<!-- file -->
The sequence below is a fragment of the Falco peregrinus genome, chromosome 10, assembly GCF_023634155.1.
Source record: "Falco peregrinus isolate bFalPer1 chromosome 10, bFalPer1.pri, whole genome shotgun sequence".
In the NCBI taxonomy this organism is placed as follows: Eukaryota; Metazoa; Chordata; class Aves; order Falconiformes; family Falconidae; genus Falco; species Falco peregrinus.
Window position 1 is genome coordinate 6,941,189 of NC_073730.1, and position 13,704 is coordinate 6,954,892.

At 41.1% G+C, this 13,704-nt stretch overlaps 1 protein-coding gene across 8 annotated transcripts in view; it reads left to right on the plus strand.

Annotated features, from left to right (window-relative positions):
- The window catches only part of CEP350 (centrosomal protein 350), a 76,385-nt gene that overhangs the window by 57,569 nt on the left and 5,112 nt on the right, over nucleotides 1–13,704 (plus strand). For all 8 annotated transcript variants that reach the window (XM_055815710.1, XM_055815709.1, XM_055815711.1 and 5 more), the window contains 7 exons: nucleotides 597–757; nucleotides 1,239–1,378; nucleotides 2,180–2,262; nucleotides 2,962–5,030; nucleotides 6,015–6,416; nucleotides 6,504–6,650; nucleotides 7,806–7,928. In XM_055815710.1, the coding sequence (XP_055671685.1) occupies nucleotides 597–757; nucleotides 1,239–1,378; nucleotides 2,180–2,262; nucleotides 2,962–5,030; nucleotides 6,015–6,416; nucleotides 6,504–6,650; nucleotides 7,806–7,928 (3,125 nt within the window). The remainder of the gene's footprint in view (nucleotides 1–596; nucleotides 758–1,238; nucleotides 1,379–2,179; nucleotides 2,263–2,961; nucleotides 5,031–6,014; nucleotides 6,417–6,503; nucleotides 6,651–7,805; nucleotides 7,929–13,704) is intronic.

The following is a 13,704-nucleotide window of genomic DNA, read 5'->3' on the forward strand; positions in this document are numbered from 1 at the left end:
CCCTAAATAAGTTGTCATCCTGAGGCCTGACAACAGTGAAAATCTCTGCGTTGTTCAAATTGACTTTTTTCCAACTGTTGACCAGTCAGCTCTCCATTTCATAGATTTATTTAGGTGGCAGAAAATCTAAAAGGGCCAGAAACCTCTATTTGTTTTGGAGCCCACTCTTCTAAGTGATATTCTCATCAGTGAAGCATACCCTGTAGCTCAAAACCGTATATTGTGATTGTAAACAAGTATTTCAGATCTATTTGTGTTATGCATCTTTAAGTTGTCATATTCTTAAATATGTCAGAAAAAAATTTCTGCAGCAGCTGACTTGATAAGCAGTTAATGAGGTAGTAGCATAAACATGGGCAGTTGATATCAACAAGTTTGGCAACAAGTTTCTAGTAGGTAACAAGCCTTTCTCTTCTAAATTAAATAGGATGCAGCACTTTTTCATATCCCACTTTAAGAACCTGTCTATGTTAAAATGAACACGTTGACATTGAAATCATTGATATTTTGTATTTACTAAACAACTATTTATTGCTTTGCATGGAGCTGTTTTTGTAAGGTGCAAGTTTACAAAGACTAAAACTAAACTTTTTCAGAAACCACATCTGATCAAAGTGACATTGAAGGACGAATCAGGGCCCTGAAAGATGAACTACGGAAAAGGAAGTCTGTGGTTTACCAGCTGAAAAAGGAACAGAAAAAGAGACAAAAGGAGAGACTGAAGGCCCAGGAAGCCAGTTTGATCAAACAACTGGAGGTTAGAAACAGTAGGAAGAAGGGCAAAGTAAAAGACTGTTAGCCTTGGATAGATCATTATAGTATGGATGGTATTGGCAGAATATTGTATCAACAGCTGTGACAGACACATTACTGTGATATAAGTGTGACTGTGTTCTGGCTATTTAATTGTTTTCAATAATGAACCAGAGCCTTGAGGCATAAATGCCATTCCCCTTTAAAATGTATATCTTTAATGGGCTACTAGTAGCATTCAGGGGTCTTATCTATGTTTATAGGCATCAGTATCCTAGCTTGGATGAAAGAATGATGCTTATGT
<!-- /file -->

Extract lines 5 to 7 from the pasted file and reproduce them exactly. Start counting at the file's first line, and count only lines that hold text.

At 41.1% G+C, this 13,704-nt stretch overlaps 1 protein-coding gene across 8 annotated transcripts in view; it reads left to right on the plus strand.

Annotated features, from left to right (window-relative positions):
- The window catches only part of CEP350 (centrosomal protein 350), a 76,385-nt gene that overhangs the window by 57,569 nt on the left and 5,112 nt on the right, over nucleotides 1–13,704 (plus strand). For all 8 annotated transcript variants that reach the window (XM_055815710.1, XM_055815709.1, XM_055815711.1 and 5 more), the window contains 7 exons: nucleotides 597–757; nucleotides 1,239–1,378; nucleotides 2,180–2,262; nucleotides 2,962–5,030; nucleotides 6,015–6,416; nucleotides 6,504–6,650; nucleotides 7,806–7,928. In XM_055815710.1, the coding sequence (XP_055671685.1) occupies nucleotides 597–757; nucleotides 1,239–1,378; nucleotides 2,180–2,262; nucleotides 2,962–5,030; nucleotides 6,015–6,416; nucleotides 6,504–6,650; nucleotides 7,806–7,928 (3,125 nt within the window). The remainder of the gene's footprint in view (nucleotides 1–596; nucleotides 758–1,238; nucleotides 1,379–2,179; nucleotides 2,263–2,961; nucleotides 5,031–6,014; nucleotides 6,417–6,503; nucleotides 6,651–7,805; nucleotides 7,929–13,704) is intronic.